According to the World Health Organisation, depression is the world’s fourth leading cause of burden of disease currently. In Singapore, the 2010 Singapore National Mental Health Survey reported a 6.3% lifetime prevalence of depression in the Singapore adult population. Depression is a major health problem which impairs psychosocial and occupational functioning, and is associated with significant morbidity and mortality. Depressive symptoms include loss of interest, sadness, and feelings of low self-worth. It has been estimated that there are about 121 million people worldwide suffering from depression (World Health Organization, 2012).
Also according to the World Health Organisation, health is defined as “a state of complete physical, mental and social well-being, and not merely the absence of disease or infirmity”. What it simply means is that there are three domains we must look at for in holistic health. These three domains are the physical (biological), mental (psychological) and social aspects of an individual’s health. We call this the biopsychosocial model of health and illness. In all illnesses (and that includes depression) the three domains probably overlap with each other during an episode which is why using treatment approaches based on the biopsychosocial model have the most success.
Using the biopsychosocial model, let’s take a look at what are some possible factors that may contribute to having Depression.
Some people may be more susceptible to depression given their biological factors and genetics, which places them more at risk. Depression can make a person more vulnerable to developing a range of physical disorders. Similarly, a person who has a physical disorder is often more likely to develop depression. Genetic factors can have a lot to do with the way the neurotransmitter, serotonin is balanced in the brain. Serotonin is crucial because it plays a fundamental role in regulating vital biological functions such as the quality of sleep, concentration, memory and appetite. Some researchers believe that when people become extremely sad, the level of serotonin in the brain becomes imbalanced, and the primary function of serotonin levels is compromised. Those who have a family history of depression also have an increased chance of getting depression themselves. Having said that, genetic influence is only partially responsible for causing depression.
An increased likelihood of getting depressive symptoms can also happen as a result of a history of having too many negative life events or prolonged life stress. One extremely common cause is working or studying in a stressful environment. Many people spend a large chunk of time at school or at work. Sometimes the work environment can be an extremely stressful, due to a negligent supervisor, unsupportive coworkers, heavy workloads, demanding deadlines, and unforgiving customers, amongst other things. Unfortunately, when stress levels gets too high, it often causes people to be unhappy with their job. If this dissatisfaction continues on for too long, it can turn into extreme sadness. Another common culprit for the onset of depressive symptoms is the experiencing of prolonged mental and physical abuse as a child. It has been observed that people who were victims of mental and physical abuse in childhood, tend to exhibit significantly higher rates of depression, as compared to those who were loved, and respectfully treated when they were growing up.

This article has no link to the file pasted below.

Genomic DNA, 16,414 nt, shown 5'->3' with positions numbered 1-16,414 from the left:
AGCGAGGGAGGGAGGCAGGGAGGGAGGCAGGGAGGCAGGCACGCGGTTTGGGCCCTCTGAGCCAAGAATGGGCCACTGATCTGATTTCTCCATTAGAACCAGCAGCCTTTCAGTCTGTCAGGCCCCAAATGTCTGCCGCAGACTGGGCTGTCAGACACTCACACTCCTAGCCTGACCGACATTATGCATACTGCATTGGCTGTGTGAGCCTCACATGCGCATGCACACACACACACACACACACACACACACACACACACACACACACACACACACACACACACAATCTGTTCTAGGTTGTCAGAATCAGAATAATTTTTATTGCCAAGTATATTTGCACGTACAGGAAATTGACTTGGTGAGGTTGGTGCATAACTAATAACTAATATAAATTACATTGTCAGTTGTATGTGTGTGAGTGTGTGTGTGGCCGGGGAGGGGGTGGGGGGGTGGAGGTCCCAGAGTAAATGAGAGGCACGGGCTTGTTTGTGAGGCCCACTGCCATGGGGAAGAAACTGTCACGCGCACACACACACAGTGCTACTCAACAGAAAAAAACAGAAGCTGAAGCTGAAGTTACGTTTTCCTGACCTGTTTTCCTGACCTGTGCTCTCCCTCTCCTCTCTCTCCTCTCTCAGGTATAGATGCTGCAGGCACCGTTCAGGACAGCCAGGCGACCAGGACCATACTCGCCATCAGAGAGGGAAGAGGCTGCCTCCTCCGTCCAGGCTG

People can also become depressed as a result of social factors such as: experiencing traumatic situations, early separation, lack of social support, or harassment (bullying). This third factor relates to experiencing a current major traumatic life event, some of which can be thought of as “the straw that broke the camel’s back”. Have you ever lost a loved one, been cyberbullied or been fired from a job? At first, it may be difficult to understand the reason why these events may lead to extreme sadness, but it is pretty straightforward. A sudden loss of a loved one, being cyberbullied, or being fired from a job have something in common, they all bring about a mixture of grief, anger, guilt, and anxiety. They also involve the idea of losing something. Sometimes people are not equipped with the information that is needed in order to cope with these current emotionally difficult times, and that is when people become depressed and sometimes turn to suicidal ideation.
Note that the above three factor do and will overlap in most cases. Which leads to my final point. That all of us are vulnerable to depression, some more than others. The reasons could be because of the difference in our individual biological threshold for negative events; the way we perceive and respond to negative events; and our personal coping mechanism and abilities.